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Tales from "The Pit"

    We were all terrified, of course.  It was a usual Saturday morning in the winter of 1975.  The LSU medical students sat nervously in "The Pit," the stepped amphitheater on the twelfth floor of Charity Hospital where the Department of General Surgery discussed cases from the week before.  Two or three students were assigned to present a case, after which the head of the department--the Chairman-- would quickly decide whether to decimate the presenter or challenge, point blank, the attentive med students who were the audience.  If he liked the presentation--if it was a logical reporting of symptoms, signs, findings, diagnosis, and treatment--his finger would swing around and zero in with a question to a random casualty in the seats above that surrounded him.  If he didn't like the presentation, if the student hadn't prepared that well or was sleepy, The Pit became the teaching experience from Hell.  The other students could then relax because all the barbs and verbal entrapments would be going elsewhere.

     The presenting student got only one sentence out before he was stopped.

     "You all heard him," the Chairman said with a smile on his face that fooled no one.  "He stated that this is a case about right lower quadrant pain."  He paused.  "Ahhh," he said, slowly extending the index finger of his right hand.  "Dr., um, DiLeo," he snapped (even though I wasn't a doctor yet), his hand and finger locked and loaded.

     "Yes, sir?"

     "Dr. DiLeo, what would you do?"

     "I would get a careful history from the patient," I answered.  Somehow I knew this wasn't going to satisfy my debt to The Pit.

     "You were going to get a history, were you not?" he swung around to ask the presenter.

     "Yes, sir, and after that I was--"

     He was stopped dead by the finger waving negatively.  This finger was running the show now on this Saturday morning.

     "We'll let Dr. DiLeo tell us what's next, right, Dr. DiLeo?"

     Well this wasn't fair at all.  True, I hadn't had my turn to present at one of these Saturday kangaroo courts, but that was no reason to make me present the case I was hearing about for the very first time.  Now no one relaxed, because others realized that finger could jump track to any one of them instead of me.

     "I would do a careful physical exam," I explained.

     "Oh, I expect it would be a careful one, Dr. DiLeo," he assured me.  Of course I chuckled along with him which seemed the respectful response to his wit.  "But first, before the physical exam, what about the history?  What do you want to know about the history?"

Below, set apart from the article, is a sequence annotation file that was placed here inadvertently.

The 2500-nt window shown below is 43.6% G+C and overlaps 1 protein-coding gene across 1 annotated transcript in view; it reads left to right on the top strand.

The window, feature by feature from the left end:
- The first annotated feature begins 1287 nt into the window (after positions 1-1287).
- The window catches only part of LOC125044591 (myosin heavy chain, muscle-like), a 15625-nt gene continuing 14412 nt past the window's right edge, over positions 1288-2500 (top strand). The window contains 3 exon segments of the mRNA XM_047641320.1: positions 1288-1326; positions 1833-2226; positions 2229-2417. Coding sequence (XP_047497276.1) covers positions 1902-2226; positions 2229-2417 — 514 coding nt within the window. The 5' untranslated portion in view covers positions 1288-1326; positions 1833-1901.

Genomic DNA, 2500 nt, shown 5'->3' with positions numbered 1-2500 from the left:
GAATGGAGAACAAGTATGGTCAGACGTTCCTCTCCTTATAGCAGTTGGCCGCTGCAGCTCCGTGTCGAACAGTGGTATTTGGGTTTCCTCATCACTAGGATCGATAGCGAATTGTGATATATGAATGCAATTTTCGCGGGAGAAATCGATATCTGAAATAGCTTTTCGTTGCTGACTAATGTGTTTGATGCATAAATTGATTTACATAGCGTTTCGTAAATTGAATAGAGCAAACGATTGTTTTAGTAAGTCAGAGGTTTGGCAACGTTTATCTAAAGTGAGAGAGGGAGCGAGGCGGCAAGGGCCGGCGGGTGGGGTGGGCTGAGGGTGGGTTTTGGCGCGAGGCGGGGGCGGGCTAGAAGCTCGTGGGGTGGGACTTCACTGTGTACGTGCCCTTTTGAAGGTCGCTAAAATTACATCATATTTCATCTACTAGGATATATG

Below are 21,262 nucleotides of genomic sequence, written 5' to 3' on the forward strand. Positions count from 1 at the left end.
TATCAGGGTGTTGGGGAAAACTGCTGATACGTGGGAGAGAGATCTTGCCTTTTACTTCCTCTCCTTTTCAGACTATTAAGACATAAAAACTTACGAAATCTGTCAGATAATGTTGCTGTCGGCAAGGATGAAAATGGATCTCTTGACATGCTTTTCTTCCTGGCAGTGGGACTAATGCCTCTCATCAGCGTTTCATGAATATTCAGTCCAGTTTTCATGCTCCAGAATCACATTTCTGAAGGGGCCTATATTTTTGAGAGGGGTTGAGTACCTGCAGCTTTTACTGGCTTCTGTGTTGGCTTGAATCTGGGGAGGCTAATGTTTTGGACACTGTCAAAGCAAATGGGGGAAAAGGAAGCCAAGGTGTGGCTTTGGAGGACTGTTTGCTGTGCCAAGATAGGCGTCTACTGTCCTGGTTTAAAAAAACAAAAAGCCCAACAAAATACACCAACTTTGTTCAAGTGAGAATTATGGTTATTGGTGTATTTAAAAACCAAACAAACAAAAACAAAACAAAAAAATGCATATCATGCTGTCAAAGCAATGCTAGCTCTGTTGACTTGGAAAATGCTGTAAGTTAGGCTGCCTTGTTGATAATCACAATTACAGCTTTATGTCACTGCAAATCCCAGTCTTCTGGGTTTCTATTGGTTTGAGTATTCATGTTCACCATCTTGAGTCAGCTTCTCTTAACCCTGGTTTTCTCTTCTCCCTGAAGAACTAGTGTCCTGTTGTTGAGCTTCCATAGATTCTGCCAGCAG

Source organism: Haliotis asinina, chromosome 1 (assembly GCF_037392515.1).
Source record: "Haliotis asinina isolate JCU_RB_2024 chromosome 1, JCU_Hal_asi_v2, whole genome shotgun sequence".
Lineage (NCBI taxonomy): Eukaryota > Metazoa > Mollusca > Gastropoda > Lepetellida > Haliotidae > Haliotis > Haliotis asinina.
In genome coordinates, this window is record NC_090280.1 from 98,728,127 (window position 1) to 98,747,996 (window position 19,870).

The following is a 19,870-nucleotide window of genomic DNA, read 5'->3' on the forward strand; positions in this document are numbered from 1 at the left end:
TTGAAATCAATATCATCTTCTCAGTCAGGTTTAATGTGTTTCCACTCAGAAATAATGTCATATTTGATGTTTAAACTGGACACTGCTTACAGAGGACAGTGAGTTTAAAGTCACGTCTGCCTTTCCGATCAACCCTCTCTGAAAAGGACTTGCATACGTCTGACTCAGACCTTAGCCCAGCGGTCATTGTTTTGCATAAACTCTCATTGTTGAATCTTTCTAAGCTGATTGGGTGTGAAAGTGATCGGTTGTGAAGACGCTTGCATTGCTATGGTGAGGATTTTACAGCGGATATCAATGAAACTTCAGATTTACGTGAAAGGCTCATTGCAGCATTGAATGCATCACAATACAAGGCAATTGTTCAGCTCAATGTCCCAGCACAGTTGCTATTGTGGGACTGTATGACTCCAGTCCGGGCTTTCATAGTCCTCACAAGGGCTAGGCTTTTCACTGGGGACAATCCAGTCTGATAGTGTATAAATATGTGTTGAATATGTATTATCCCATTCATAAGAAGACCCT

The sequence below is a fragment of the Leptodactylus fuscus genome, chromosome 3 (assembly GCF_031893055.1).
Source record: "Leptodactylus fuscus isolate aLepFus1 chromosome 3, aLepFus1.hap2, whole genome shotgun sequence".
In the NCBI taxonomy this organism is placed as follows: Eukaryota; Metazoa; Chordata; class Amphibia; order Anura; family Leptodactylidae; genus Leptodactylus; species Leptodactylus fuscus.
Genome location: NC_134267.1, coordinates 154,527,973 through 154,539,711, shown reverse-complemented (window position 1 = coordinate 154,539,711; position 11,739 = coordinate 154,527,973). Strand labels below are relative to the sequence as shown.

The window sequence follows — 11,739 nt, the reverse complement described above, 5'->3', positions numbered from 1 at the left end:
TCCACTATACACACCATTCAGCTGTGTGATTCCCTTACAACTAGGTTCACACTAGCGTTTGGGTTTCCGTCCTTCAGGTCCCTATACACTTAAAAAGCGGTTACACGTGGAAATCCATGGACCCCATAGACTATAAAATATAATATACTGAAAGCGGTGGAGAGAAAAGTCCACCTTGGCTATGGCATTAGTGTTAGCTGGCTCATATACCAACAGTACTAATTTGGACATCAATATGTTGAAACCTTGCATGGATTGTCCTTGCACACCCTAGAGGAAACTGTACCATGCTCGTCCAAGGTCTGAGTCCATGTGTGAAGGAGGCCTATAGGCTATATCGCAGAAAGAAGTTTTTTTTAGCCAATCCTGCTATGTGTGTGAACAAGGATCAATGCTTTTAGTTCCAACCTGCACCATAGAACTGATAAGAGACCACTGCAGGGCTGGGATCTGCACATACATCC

"Well," I stammered, "I didn't hear it yet."

     "Of course," he agreed, turning to the presenter.  "Let's hear a bit of the history, shall we?"

     "Mr. Temple was a 21 year old black gentleman--" the presenter got out before silenced again.

     "Dr. DiLeo," the Chairman asked, "what can you tell me now?"

     "Uh," the stammering continued, "that he was 21..."


     "And he was black..."


     "And...uh...I didn't hear anymore," I responded.

     "And?" he asked again, raising his voice.

     " he was a gentleman?"

     "No! No, Dr. DiLeo!"

     "You mean he wasn't a gentleman?" I asked, flustered in the brain.  The department head thrived on flustering.  The rest of the students laughed.  I was a dead man.  Mercifully, he turned back to the presenter.

     "Dr. DiLeo has made a value judgement about Mr. Temple.  So what can you tell me so far based on what you've said?" he asked him.

     The presenter, like me, had simply run out of gas.  His mouth opened as if to begin to answer.  The department head raised his eyebrows in excited anticipation, but no words issued forth from the presenting student.  He snapped around.  I braced myself, but he fired his finger at the student to my left.

     "I don't think we can say anything else about Mr. Temple until we do a physical exam," the student answered, suspecting a trick question, because there were always trick questions.

     "You!" he shouted to the next student in line, but she wasn't fast enough, and his finger skipped on down the line, student by student.  "And you?  And you?  How about you?  Surely you know?"  He troubled himself to put on obvious expressions of disbelief.  This went on and on until--and I don't know why--I slowly raised my hand.

 "Doctorrrrr DiLeo," he said with glee.  "Dr. DiLeo--unless he has to go to the bathroom, has had an epiphany.  Please, Dr. DiLeo, share it with us."

     "Well..." I began.

     "Yes," he blurted, smiling at how he knew he was sucking me in.

     "Well...Mr. Temple is a 21 year old black gentleman."

     "Yes, Dr. DiLeo--your insight, please."

     "Mr. Temple is not a 21 year old black lady," I continued.

     "No, Dr. DiLeo, that would make him ‘Miss" Temple, wouldn't it?  And your point is?"

     "I know that Mr. Temple has right lower quadrant pain and he's a man, so I know his pain isn't from a right ovarian cyst.  Right?"

     The head of the Department of Surgery stood silent for a long moment, then finally rewarded my insight.

     "Dr. DiLeo," he said with a most sympathetic tone, "you need to be a gynecologist, not a general surgeon.

     He was so right.


     Twenty-three years later, I was touched to see this man at the funeral of my father, a retired general surgeon who died at the age of 84.  He knew I was a gynecologist, but this irony was lost on him, because although I remembered him so well, he probably didn't remember me or this episode.

     But then again, maybe he did.

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